Saturday, August 22, 2020

Dog Days of Summer

The hot, droughty mid-summer period is often called the Dog Days of Summer, and a significant dearth of nectar often exists from July through September. At this time, locations that produce spring honey see a dramatic reduction in honey production. Bee hives located near agricultural crops continue to produce honey, especially if the crops are irrigated. Summer’s dearth is a time for harvesting spring and summer honey before fall wildflowers come into bloom. Typically, honey produced from flowers early in the year are mild in flavor and aroma, while honey produced in the fall is          quite more pronounced. Honey bees do not bring into the hives as much nectar and pollen during the summer’s dearth, however, they forage a considerable amount of water. In today’s photo, honey bees are foraging water from moss-covered rocks and duckweed in the bee yard’s water source. A short high speed video shows how the honey bee uses its tongue to take in water either by lapping or by sucking: Beekeepers should make sure that their hives have a reliable source of water throughout the year, and this is especially important in the heat of summer when bees use water to help cool their hives.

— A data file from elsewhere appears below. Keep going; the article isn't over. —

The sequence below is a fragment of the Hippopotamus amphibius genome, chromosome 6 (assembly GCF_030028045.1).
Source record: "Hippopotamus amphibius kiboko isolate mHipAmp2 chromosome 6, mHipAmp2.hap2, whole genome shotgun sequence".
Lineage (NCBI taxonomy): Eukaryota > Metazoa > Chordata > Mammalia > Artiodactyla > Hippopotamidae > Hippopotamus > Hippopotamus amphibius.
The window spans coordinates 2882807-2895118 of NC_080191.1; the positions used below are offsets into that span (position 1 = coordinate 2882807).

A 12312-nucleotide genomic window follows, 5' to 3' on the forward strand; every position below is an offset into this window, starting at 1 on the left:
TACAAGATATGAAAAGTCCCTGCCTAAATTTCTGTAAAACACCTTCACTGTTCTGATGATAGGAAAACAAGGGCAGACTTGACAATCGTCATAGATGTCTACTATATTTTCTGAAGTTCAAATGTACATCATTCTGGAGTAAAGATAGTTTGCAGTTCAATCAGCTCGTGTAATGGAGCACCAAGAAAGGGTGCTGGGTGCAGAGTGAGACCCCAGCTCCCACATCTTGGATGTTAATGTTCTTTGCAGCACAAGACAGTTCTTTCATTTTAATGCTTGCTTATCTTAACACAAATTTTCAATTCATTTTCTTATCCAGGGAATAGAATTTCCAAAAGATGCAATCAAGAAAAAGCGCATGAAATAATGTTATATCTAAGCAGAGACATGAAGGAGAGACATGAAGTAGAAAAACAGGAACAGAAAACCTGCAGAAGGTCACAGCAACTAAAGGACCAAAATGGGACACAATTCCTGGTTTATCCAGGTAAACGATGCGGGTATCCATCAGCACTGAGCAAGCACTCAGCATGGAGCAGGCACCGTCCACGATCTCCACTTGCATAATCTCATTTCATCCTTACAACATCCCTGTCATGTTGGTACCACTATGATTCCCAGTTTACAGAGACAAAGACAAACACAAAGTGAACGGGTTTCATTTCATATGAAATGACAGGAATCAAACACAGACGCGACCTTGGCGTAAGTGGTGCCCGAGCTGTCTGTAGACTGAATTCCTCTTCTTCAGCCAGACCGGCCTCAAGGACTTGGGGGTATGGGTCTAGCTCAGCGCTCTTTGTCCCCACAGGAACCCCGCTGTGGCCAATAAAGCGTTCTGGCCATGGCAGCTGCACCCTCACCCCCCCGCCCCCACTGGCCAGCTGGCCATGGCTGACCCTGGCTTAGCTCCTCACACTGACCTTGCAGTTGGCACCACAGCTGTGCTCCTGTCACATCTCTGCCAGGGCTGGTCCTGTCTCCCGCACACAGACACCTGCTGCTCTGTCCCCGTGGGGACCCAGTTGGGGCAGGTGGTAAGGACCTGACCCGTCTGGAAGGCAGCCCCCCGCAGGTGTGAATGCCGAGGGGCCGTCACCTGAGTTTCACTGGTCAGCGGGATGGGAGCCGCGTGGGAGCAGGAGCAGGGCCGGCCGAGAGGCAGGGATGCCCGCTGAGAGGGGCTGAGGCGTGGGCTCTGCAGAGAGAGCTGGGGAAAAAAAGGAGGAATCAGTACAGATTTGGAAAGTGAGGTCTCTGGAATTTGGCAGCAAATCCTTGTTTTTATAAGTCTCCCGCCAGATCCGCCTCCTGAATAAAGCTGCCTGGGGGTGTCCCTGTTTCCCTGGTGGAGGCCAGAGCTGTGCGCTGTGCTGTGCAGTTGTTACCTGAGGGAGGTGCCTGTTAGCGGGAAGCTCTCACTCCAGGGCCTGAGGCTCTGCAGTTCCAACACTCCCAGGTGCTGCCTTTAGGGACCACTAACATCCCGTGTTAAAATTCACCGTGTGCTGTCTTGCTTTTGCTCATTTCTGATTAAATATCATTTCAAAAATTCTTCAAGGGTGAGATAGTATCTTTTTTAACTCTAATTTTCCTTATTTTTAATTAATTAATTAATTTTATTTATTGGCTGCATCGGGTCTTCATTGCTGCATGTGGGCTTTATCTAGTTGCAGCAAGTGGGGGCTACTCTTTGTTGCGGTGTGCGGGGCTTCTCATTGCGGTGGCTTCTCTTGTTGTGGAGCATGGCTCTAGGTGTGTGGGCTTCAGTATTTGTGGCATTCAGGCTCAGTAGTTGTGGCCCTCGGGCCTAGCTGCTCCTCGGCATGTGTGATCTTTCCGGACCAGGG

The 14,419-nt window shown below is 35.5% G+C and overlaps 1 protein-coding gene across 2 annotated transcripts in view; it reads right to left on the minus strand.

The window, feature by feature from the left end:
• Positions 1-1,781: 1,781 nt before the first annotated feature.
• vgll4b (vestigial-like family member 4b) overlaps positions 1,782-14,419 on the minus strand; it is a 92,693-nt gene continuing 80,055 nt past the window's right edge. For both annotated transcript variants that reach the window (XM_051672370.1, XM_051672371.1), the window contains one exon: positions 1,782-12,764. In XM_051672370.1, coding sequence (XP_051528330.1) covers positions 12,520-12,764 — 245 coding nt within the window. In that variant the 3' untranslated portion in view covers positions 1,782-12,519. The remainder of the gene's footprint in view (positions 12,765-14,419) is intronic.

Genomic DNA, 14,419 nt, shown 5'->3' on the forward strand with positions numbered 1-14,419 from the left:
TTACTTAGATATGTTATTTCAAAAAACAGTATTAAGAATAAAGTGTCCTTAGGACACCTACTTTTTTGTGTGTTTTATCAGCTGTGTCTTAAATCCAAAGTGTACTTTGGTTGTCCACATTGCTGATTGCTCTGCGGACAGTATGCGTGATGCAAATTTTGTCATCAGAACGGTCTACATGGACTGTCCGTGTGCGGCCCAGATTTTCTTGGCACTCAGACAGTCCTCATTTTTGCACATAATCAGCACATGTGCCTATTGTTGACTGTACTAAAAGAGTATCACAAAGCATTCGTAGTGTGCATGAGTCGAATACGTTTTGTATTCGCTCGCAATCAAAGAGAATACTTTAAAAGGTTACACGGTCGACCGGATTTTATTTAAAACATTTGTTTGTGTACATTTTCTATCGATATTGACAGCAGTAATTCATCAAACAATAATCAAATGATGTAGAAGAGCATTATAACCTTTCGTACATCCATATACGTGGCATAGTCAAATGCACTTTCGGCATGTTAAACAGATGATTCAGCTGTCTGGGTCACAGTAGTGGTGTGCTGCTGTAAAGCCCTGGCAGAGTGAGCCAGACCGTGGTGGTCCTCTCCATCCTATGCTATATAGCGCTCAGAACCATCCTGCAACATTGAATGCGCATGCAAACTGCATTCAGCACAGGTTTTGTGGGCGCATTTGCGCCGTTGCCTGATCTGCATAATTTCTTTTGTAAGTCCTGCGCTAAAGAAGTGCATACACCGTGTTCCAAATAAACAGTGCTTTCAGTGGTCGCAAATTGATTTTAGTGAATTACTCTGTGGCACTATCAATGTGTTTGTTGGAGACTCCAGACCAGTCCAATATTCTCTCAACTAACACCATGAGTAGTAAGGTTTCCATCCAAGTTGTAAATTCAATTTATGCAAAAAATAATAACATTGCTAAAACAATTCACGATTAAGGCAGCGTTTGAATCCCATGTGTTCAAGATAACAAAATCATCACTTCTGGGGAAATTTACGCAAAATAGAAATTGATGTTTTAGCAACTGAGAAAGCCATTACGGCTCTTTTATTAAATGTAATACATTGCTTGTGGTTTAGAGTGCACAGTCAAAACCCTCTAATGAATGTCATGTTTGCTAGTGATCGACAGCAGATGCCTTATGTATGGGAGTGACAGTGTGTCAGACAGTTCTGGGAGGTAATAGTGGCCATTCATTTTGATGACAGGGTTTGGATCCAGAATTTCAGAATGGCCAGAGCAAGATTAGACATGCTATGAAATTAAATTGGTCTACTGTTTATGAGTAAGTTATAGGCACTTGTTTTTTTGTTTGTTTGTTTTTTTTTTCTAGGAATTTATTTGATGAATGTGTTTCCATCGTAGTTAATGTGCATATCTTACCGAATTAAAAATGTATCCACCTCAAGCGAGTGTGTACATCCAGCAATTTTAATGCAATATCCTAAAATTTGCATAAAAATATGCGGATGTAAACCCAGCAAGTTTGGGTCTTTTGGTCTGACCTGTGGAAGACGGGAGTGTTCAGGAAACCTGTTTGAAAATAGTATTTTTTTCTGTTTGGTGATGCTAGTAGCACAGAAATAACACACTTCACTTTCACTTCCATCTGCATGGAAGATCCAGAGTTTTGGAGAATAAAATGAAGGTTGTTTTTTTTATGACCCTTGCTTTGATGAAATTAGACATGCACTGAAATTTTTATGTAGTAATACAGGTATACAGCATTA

The Dog Days of Summer are a good time to take care of other bee hive issues. Small hive beetle populations often expand during the heat of summer. If unchecked, the beetles can overwhelm bee colonies. Integrated pest management approaches to beetle control include hive placement in the sun, beetle trapping, and minimal hive manipulations. Beekeepers should try to prevent multiple generations of beetles from existing in the hives before wintertime. Late summer is a good time to provide pollen substitute feeding to stimulate the queens to continue to lay eggs. It’s important that beekeepers plan for controlling varroa mites as soon as the honey is harvested and temperatures cool to within treatment limits. Consult the Honey Bee Health Coalition’s Varroa Management Decision Tool: